Soon after the introduction of the D800 and D800E rumours started to surface that Nikon was going to introduce a second high resolution full frame camera . They caused quite a turmoil at some places like DPReview, since the rumours said the camera was going to be sold at an extremely low price, about $ 1500,- Although NikonRumors often has been quite correct, this rumour was at least partly incorrect. The D600 got introduced at a price which was 33% higher than the rumoured one. Still it’s a quite competitive price. It is in fact the cheapest full frame camera at the moment.
There is some serious competition though: the price of the D800 is not that much higher, just 21% at least here in the Netherlands. In the UK the difference seems to be even smaller.
Now this price difference is a little misleading: at the moment, the D800 is sold at 90% from the suggested retail price, the D600 at 100%. If you compare the list prices, the D800 is 35% more expensive, so you can expect to see this difference back in the shops in a couple of months. As a matter of fact, since the D600 is in a different market, the price might even go down more than the D800. If you compare the price with that of theD800E (i.m.o. the D800 you should buy) then the price difference is larger and makes more sense, because the D800E is still at 100% SRP..
So much about the least interesting but probably most important aspect of the camera: its price.
What about the technique? Is 24 MP more than enough to make excellent pictures and is 36 overkill bought with noise and slow frame rates? I’ll answer the first question in separate article in depth, but in short no, for most use cases it’s: the more, the merrier when it comes to megapixels.
As you can see here, at pixel level the D600 is slightly less noisy at 6400 ISO (for both the maximum real ISO sensitivity) than the D800E.
However, if you judge them at the same size, the D800 has a slight advantage. (Enlargment was bicubic smoother, which certainly doesn't make noise worse)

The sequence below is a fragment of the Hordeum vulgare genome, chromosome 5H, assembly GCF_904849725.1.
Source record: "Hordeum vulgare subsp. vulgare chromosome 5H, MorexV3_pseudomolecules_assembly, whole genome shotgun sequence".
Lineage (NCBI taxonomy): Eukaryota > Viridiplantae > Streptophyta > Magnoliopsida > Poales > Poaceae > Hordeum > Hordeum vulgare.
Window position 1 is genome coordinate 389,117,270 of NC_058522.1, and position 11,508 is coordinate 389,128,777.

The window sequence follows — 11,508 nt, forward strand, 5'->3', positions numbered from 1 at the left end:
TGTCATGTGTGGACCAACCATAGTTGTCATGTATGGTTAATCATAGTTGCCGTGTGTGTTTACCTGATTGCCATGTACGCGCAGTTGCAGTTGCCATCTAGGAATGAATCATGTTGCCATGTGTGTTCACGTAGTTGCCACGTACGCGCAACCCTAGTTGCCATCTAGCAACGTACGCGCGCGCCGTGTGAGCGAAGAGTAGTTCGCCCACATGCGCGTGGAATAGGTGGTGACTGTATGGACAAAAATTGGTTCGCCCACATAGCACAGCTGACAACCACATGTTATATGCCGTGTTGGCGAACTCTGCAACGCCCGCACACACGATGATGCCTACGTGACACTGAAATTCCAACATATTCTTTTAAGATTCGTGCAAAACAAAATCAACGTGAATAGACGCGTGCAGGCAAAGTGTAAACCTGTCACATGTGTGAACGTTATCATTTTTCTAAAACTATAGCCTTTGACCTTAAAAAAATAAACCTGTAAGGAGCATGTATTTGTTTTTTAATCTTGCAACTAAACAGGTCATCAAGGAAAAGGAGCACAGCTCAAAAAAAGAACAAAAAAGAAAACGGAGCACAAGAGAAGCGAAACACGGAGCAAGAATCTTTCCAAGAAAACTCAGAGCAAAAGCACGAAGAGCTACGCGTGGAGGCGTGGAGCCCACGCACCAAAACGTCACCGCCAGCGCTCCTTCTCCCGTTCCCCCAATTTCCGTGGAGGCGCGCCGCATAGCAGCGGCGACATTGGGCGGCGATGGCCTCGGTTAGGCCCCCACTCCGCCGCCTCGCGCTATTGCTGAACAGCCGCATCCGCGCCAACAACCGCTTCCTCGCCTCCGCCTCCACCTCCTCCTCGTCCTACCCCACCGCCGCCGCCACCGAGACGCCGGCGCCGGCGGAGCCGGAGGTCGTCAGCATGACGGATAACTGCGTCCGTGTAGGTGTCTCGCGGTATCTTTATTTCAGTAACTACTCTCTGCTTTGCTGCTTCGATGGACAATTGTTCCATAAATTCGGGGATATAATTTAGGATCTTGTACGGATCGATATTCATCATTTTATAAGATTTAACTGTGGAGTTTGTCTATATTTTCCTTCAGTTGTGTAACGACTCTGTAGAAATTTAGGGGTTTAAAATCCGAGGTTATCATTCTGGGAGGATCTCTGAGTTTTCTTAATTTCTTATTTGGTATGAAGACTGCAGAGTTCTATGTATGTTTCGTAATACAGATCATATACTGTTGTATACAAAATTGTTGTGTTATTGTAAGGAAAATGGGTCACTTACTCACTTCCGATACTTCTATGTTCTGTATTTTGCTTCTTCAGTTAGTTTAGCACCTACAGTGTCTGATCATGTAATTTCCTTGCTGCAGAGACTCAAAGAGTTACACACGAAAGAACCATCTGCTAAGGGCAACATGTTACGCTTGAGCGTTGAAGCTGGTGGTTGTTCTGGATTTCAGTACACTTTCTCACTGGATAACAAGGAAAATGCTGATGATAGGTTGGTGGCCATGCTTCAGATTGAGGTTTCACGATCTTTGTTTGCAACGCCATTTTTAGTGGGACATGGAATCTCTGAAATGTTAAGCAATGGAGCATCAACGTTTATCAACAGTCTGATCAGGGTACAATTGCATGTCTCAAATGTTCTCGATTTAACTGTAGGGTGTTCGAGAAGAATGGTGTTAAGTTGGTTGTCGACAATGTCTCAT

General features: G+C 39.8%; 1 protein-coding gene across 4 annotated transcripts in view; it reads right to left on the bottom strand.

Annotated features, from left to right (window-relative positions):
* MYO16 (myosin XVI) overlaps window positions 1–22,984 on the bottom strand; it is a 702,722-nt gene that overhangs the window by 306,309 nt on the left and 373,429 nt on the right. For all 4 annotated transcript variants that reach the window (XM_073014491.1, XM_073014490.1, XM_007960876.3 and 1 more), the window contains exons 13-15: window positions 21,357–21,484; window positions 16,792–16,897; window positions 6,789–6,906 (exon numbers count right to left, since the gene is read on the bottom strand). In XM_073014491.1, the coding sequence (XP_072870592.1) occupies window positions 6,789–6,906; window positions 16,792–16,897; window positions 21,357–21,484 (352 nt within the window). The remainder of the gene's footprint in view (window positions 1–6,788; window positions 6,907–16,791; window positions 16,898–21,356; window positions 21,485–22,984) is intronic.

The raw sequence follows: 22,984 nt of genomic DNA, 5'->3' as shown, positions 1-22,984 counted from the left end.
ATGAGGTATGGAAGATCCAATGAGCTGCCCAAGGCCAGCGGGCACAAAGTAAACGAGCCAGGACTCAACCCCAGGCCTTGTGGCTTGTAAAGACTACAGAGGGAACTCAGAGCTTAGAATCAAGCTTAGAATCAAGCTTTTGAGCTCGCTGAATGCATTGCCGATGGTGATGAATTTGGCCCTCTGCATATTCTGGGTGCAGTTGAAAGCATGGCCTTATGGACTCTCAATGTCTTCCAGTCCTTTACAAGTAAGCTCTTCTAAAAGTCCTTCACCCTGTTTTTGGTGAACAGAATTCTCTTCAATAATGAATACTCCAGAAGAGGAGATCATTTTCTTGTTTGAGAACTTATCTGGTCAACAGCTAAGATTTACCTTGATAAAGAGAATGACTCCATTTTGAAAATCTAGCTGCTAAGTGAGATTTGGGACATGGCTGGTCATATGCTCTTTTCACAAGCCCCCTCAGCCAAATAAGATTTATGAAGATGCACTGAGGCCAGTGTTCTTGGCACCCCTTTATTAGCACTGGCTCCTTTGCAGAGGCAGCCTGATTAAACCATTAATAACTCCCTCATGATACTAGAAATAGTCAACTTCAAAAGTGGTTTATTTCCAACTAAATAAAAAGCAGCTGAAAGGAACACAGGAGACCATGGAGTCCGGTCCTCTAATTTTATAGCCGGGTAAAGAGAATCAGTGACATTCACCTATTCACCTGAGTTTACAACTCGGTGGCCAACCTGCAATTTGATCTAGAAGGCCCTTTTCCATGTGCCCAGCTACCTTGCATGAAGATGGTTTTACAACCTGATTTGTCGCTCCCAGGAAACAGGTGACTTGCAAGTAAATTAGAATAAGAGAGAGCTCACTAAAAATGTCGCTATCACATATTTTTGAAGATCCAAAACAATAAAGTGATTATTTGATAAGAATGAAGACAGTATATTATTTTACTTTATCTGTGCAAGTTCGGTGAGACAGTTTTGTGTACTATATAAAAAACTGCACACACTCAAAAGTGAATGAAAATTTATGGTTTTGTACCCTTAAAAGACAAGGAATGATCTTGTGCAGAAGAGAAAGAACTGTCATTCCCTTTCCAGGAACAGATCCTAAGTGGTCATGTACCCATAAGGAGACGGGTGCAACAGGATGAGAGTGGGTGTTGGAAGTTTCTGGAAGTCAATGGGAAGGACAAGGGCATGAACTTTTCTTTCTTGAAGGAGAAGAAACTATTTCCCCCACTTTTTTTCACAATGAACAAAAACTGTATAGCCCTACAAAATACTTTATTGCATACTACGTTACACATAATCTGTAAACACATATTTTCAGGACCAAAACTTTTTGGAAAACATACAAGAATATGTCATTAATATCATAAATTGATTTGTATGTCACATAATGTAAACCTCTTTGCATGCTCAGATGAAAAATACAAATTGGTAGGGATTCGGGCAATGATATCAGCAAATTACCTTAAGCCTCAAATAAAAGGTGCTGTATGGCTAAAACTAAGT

If you then sharpen the D600 picture till the point where it looks as sharp as the D800E-picture (be it with less details) then it has clearly more noise than the D800E. (Smart Sharpen 100% radius 1 shadow fade amount 86%.) The difference with the D800 would be somewhat smaller.
To place all this in the right perspective: if you look at the pictures at 50% (from 36 MP), the difference between the two pictures is very hard to see. This simply means: both cameras are very good when it comes to noise, about 0.5 to 1.0 stop better than the D700.
Now another important technical aspect. We know that a many people condemned the D800E because they were afraid it would suffer from moiré and aliasing. (They were wrong. I made 11.000 pictures with the 800E and never encountered moiré, except when making pictures of test cards.) On the other hand we know, that the more megapixels you have, the less likely it is you’ll see M&A. Now the D600 has less megapixels, but does have an AA-filter. Could it be possible that those two compensate each other, in other words, that the D600 and the D800E have the same amount of moiré?
I expected to see something like that, but was surprised to see that the D600 has more moiré than the D800E! The D600 must have a relatively weak AA-filter, probably to make its pictures very clearly sharper than those of the Canon 5DMkIII. (Nikon did this before to make the D70 succesfuly compete with Canons Digital Rebel). The effect of this however is, that in comparison with the D800 and D800E, the more expensive cameras have less moiré. Could it be that the sensor quality of the D600 is also less in other aspects, like dynamic range? More about that Tuesday or Wednesday because tomorrow and Tuesday I’ll be at the Photokina.
Some about this and more you can hear via twitter, if you follow me. I’m